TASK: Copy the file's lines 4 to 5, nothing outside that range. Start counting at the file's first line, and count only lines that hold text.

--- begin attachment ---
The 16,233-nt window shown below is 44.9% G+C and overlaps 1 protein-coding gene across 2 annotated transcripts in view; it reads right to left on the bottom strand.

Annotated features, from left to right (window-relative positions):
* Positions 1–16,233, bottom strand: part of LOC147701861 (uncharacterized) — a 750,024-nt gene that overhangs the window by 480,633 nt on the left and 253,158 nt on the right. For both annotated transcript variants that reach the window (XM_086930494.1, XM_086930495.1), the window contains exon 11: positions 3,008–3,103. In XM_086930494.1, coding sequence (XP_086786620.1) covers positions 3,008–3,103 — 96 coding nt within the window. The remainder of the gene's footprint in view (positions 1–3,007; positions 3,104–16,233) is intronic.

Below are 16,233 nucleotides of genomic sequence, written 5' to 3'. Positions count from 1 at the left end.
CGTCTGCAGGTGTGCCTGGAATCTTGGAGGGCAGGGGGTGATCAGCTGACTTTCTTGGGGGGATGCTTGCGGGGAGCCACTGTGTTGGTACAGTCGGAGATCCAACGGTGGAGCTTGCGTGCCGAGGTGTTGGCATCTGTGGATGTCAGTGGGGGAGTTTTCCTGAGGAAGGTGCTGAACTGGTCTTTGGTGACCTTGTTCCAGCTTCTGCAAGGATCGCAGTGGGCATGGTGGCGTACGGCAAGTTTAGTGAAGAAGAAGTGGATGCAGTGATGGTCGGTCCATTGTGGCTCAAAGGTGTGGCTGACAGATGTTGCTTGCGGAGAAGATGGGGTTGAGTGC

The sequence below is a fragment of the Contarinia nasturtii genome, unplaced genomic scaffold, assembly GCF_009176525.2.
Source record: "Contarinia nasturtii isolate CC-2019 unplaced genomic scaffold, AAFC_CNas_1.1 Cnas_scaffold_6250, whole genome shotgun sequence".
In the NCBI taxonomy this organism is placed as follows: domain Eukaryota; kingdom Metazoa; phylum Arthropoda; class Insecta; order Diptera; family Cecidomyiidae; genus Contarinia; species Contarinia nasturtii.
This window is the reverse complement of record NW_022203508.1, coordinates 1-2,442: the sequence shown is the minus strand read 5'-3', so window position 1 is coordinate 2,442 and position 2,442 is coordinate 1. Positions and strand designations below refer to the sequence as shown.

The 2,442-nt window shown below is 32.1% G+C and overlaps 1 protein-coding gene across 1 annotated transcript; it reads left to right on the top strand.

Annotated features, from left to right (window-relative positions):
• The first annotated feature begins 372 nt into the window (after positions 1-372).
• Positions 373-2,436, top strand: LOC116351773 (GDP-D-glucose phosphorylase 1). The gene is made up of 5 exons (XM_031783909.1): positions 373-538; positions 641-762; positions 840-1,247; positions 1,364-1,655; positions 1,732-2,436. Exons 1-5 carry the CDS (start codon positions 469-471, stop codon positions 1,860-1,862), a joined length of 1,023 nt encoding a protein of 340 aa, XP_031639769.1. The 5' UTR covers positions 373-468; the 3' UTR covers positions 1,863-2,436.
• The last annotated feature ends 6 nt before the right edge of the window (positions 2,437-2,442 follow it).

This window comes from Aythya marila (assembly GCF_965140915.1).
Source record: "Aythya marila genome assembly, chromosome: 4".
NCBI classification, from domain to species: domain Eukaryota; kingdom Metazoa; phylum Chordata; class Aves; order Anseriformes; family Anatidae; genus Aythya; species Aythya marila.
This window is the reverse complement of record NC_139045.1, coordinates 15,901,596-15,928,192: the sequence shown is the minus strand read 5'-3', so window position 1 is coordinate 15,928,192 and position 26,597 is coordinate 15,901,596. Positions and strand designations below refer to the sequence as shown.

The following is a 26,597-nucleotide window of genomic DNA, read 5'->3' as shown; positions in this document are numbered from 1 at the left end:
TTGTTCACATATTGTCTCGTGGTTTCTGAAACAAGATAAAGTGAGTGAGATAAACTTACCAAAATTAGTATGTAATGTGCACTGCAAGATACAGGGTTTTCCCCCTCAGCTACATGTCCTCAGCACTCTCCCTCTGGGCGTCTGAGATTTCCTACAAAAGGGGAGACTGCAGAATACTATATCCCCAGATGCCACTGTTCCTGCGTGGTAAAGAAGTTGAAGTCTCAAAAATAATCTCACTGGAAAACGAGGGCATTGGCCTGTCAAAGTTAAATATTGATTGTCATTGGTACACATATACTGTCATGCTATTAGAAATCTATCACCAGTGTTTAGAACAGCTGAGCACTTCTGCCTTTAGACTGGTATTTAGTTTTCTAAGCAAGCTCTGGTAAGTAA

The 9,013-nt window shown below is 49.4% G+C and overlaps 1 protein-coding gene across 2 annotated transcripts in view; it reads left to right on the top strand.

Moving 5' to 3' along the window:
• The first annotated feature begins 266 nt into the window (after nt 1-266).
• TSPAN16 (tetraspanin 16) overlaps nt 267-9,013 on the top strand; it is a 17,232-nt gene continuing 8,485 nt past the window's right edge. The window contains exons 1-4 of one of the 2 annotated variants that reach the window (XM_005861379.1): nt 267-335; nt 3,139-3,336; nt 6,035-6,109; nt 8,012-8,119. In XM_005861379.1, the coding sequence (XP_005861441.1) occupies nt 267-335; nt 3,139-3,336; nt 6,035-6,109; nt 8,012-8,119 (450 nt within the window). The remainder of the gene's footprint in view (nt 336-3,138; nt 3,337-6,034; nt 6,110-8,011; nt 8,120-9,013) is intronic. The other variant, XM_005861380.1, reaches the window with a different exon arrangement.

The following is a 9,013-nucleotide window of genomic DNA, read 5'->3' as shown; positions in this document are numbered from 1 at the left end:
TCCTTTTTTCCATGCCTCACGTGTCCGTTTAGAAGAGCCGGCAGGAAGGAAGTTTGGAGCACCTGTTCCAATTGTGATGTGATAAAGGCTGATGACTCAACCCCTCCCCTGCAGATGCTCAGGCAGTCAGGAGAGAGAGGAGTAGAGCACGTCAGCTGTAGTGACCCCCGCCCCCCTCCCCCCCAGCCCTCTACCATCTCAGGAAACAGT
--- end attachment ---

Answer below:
Below are 16,233 nucleotides of genomic sequence, written 5' to 3'. Positions count from 1 at the left end.
CGTCTGCAGGTGTGCCTGGAATCTTGGAGGGCAGGGGGTGATCAGCTGACTTTCTTGGGGGGATGCTTGCGGGGAGCCACTGTGTTGGTACAGTCGGAGATCCAACGGTGGAGCTTGCGTGCCGAGGTGTTGGCATCTGTGGATGTCAGTGGGGGAGTTTTCCTGAGGAAGGTGCTGAACTGGTCTTTGGTGACCTTGTTCCAGCTTCTGCAAGGATCGCAGTGGGCATGGTGGCGTACGGCAAGTTTAGTGAAGAAGAAGTGGATGCAGTGATGGTCGGTCCATTGTGGCTCAAAGGTGTGGCTGACAGATGTTGCTTGCGGAGAAGATGGGGTTGAGTGC